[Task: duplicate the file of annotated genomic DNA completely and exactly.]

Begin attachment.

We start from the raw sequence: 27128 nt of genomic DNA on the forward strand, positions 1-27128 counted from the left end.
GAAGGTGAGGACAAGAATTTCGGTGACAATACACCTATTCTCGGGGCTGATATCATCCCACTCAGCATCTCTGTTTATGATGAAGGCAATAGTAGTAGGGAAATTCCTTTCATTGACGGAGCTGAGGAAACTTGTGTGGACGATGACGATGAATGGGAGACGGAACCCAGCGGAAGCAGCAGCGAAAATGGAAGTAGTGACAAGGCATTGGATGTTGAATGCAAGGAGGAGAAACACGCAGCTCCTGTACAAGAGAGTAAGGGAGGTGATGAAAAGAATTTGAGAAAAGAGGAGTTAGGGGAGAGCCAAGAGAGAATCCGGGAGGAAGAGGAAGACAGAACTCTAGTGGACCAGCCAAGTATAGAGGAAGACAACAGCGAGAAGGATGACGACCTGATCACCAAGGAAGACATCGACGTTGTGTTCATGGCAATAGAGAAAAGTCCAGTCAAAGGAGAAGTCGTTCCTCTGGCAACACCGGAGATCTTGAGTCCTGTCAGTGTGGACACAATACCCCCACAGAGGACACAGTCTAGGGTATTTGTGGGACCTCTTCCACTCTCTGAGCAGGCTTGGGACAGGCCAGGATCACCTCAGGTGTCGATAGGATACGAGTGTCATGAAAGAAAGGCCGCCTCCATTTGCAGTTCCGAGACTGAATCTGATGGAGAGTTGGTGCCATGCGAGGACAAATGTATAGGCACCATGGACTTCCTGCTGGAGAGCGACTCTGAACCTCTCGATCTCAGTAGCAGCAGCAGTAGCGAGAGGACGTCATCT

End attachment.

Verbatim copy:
We start from the raw sequence: 27128 nt of genomic DNA on the forward strand, positions 1-27128 counted from the left end.
GAAGGTGAGGACAAGAATTTCGGTGACAATACACCTATTCTCGGGGCTGATATCATCCCACTCAGCATCTCTGTTTATGATGAAGGCAATAGTAGTAGGGAAATTCCTTTCATTGACGGAGCTGAGGAAACTTGTGTGGACGATGACGATGAATGGGAGACGGAACCCAGCGGAAGCAGCAGCGAAAATGGAAGTAGTGACAAGGCATTGGATGTTGAATGCAAGGAGGAGAAACACGCAGCTCCTGTACAAGAGAGTAAGGGAGGTGATGAAAAGAATTTGAGAAAAGAGGAGTTAGGGGAGAGCCAAGAGAGAATCCGGGAGGAAGAGGAAGACAGAACTCTAGTGGACCAGCCAAGTATAGAGGAAGACAACAGCGAGAAGGATGACGACCTGATCACCAAGGAAGACATCGACGTTGTGTTCATGGCAATAGAGAAAAGTCCAGTCAAAGGAGAAGTCGTTCCTCTGGCAACACCGGAGATCTTGAGTCCTGTCAGTGTGGACACAATACCCCCACAGAGGACACAGTCTAGGGTATTTGTGGGACCTCTTCCACTCTCTGAGCAGGCTTGGGACAGGCCAGGATCACCTCAGGTGTCGATAGGATACGAGTGTCATGAAAGAAAGGCCGCCTCCATTTGCAGTTCCGAGACTGAATCTGATGGAGAGTTGGTGCCATGCGAGGACAAATGTATAGGCACCATGGACTTCCTGCTGGAGAGCGACTCTGAACCTCTCGATCTCAGTAGCAGCAGCAGTAGCGAGAGGACGTCATCT